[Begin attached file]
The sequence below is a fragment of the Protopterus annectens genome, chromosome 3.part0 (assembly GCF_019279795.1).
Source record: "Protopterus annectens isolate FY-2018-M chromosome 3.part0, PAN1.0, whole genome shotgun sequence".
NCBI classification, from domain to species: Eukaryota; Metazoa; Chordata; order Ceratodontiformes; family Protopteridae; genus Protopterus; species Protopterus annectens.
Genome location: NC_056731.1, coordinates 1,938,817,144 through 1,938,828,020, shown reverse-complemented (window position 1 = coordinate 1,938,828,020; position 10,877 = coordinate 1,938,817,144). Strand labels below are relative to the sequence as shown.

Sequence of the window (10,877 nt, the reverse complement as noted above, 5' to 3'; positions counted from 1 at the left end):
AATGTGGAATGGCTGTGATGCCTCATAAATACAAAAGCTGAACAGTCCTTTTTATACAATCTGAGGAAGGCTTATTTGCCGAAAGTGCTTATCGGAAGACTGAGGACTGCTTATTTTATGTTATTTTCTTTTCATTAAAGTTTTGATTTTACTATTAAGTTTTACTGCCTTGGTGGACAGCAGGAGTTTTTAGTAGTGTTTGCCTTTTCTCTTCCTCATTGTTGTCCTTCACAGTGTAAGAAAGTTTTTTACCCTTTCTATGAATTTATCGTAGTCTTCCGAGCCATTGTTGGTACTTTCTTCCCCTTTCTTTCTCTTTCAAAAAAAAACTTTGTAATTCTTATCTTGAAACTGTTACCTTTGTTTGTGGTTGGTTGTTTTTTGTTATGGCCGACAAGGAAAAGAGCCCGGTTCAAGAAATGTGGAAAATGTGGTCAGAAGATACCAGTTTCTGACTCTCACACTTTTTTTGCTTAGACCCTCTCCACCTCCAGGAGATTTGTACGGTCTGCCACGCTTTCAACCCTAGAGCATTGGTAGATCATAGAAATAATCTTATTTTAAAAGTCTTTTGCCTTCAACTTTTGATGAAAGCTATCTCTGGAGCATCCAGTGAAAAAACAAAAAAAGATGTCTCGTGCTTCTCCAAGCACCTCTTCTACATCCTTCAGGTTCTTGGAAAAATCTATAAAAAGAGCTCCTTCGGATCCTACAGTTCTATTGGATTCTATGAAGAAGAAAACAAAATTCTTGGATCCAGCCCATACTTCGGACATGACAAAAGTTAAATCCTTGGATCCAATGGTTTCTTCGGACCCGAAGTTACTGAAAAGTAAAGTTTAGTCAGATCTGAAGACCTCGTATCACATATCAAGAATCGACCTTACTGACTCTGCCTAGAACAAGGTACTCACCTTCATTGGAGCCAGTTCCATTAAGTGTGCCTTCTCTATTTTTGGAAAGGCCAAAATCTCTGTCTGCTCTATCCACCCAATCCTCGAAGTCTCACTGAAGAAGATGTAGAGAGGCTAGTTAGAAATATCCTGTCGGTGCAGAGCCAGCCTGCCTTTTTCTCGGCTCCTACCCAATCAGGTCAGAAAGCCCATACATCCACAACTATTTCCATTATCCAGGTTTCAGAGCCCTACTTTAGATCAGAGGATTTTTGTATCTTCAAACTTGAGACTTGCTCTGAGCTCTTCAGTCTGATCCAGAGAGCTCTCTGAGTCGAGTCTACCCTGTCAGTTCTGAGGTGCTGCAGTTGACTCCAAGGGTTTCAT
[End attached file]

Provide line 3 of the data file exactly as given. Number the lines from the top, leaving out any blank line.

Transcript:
NCBI classification, from domain to species: Eukaryota; Metazoa; Chordata; order Ceratodontiformes; family Protopteridae; genus Protopterus; species Protopterus annectens.